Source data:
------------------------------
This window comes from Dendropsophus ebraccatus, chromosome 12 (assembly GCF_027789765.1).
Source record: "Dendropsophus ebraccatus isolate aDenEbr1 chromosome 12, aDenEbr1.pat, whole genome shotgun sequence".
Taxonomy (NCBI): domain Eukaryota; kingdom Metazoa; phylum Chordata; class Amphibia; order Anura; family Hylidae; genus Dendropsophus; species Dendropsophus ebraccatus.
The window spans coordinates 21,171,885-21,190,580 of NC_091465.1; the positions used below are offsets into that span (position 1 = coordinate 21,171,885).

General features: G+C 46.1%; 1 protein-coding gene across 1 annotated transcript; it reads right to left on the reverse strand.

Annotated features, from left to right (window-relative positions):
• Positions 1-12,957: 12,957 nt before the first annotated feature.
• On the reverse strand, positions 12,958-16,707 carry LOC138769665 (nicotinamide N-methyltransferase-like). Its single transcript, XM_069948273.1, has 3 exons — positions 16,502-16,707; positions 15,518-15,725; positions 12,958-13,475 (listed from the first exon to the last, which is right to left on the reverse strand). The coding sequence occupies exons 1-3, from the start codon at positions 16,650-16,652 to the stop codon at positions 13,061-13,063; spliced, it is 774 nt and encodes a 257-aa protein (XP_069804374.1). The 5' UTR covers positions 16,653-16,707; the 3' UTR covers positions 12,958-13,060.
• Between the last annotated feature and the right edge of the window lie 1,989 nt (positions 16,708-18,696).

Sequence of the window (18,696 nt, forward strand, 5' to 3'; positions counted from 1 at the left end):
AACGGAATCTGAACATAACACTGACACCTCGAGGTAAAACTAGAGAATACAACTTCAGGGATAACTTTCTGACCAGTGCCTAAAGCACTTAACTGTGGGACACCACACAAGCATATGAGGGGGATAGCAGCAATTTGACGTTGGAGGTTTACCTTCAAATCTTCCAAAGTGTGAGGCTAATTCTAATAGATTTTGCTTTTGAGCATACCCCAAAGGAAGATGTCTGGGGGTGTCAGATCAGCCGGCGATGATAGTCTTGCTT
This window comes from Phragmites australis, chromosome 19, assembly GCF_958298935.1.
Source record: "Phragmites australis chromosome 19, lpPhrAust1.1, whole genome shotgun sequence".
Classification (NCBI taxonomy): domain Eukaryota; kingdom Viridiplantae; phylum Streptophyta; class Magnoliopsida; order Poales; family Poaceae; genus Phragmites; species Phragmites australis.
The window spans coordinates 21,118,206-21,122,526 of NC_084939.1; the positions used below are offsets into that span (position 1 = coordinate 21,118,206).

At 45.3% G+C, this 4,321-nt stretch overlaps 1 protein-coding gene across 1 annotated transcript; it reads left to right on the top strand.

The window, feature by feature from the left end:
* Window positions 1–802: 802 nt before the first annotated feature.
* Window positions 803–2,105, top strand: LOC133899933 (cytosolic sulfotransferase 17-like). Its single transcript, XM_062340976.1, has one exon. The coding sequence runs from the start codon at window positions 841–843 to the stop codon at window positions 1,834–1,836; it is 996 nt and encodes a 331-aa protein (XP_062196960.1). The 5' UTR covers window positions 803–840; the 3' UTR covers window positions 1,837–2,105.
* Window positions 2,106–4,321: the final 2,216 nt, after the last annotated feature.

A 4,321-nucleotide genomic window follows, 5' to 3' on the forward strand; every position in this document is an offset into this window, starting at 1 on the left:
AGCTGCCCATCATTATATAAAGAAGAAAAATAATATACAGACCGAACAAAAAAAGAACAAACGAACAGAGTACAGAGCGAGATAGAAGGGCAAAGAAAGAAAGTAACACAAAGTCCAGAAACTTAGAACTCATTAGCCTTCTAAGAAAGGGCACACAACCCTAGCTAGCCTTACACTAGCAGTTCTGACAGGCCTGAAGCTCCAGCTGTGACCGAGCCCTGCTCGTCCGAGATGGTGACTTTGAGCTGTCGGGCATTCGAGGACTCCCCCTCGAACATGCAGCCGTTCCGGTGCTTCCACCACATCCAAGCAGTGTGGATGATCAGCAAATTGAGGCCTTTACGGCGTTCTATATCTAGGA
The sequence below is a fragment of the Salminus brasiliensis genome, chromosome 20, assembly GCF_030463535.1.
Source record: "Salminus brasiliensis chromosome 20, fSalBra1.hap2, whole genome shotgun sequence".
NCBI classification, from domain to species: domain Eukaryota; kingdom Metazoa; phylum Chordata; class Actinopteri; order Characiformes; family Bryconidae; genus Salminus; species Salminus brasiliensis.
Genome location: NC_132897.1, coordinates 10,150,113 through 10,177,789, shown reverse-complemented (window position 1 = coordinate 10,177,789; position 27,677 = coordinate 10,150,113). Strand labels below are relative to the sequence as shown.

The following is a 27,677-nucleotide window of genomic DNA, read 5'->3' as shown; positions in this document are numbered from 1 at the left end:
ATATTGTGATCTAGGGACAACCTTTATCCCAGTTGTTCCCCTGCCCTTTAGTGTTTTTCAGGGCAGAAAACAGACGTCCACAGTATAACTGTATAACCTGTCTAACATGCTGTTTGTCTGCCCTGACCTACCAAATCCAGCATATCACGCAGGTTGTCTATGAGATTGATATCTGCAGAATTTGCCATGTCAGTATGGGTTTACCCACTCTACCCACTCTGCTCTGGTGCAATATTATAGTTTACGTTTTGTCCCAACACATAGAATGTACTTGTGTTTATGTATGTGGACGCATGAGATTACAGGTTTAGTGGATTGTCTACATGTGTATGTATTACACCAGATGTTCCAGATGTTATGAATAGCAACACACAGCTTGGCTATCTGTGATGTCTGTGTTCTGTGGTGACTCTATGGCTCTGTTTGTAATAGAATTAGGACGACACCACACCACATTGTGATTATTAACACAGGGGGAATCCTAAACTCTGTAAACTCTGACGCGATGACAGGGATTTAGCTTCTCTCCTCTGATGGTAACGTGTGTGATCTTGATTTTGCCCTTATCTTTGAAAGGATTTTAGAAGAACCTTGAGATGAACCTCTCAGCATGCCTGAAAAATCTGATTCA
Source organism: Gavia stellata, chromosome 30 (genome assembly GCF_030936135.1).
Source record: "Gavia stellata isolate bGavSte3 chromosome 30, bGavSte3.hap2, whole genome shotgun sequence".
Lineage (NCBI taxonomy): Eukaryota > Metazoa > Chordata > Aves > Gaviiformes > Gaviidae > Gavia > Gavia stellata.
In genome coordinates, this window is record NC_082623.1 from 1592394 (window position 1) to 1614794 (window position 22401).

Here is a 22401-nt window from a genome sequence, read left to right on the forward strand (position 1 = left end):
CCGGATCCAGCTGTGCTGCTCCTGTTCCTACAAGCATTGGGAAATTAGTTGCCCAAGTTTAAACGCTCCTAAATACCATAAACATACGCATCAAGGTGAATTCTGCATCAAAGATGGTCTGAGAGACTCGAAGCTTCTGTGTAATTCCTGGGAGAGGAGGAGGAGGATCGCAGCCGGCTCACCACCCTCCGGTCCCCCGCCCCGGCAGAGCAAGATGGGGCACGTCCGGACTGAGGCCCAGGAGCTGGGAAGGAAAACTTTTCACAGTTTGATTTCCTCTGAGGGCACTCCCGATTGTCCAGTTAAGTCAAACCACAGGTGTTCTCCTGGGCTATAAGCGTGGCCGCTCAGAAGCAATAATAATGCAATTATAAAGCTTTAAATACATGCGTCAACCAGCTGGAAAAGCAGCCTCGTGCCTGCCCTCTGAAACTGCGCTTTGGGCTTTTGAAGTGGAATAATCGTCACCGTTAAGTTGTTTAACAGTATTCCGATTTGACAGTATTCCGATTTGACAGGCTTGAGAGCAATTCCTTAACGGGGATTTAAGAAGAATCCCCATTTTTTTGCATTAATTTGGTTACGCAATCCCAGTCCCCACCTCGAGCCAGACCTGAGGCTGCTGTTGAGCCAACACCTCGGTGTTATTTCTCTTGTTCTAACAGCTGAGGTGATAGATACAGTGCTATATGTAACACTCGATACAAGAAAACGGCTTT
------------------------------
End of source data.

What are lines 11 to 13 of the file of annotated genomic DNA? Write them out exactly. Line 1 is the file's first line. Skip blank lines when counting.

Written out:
AACGGAATCTGAACATAACACTGACACCTCGAGGTAAAACTAGAGAATACAACTTCAGGGATAACTTTCTGACCAGTGCCTAAAGCACTTAACTGTGGGACACCACACAAGCATATGAGGGGGATAGCAGCAATTTGACGTTGGAGGTTTACCTTCAAATCTTCCAAAGTGTGAGGCTAATTCTAATAGATTTTGCTTTTGAGCATACCCCAAAGGAAGATGTCTGGGGGTGTCAGATCAGCCGGCGATGATAGTCTTGCTT
This window comes from Phragmites australis, chromosome 19, assembly GCF_958298935.1.
Source record: "Phragmites australis chromosome 19, lpPhrAust1.1, whole genome shotgun sequence".